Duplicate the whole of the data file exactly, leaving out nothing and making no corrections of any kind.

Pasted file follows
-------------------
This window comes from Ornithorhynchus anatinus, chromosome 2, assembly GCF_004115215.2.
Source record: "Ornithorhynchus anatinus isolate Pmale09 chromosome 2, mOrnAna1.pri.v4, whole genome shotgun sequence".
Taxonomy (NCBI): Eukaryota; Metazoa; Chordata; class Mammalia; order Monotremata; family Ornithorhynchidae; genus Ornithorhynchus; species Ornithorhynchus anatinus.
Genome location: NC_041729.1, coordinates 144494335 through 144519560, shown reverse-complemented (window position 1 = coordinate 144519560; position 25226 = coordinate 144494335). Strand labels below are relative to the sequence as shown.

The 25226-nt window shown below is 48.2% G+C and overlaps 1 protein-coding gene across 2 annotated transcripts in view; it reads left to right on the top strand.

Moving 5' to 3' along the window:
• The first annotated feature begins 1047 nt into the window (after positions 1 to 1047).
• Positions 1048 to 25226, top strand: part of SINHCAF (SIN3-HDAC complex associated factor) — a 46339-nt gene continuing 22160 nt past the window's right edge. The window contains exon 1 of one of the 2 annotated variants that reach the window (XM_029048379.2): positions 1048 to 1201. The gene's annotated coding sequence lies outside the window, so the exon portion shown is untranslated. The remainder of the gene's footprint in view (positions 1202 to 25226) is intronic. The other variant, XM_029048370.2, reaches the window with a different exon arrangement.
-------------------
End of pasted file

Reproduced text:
This window comes from Ornithorhynchus anatinus, chromosome 2, assembly GCF_004115215.2.
Source record: "Ornithorhynchus anatinus isolate Pmale09 chromosome 2, mOrnAna1.pri.v4, whole genome shotgun sequence".
Taxonomy (NCBI): Eukaryota; Metazoa; Chordata; class Mammalia; order Monotremata; family Ornithorhynchidae; genus Ornithorhynchus; species Ornithorhynchus anatinus.
Genome location: NC_041729.1, coordinates 144494335 through 144519560, shown reverse-complemented (window position 1 = coordinate 144519560; position 25226 = coordinate 144494335). Strand labels below are relative to the sequence as shown.

The 25226-nt window shown below is 48.2% G+C and overlaps 1 protein-coding gene across 2 annotated transcripts in view; it reads left to right on the top strand.

Moving 5' to 3' along the window:
• The first annotated feature begins 1047 nt into the window (after positions 1 to 1047).
• Positions 1048 to 25226, top strand: part of SINHCAF (SIN3-HDAC complex associated factor) — a 46339-nt gene continuing 22160 nt past the window's right edge. The window contains exon 1 of one of the 2 annotated variants that reach the window (XM_029048379.2): positions 1048 to 1201. The gene's annotated coding sequence lies outside the window, so the exon portion shown is untranslated. The remainder of the gene's footprint in view (positions 1202 to 25226) is intronic. The other variant, XM_029048370.2, reaches the window with a different exon arrangement.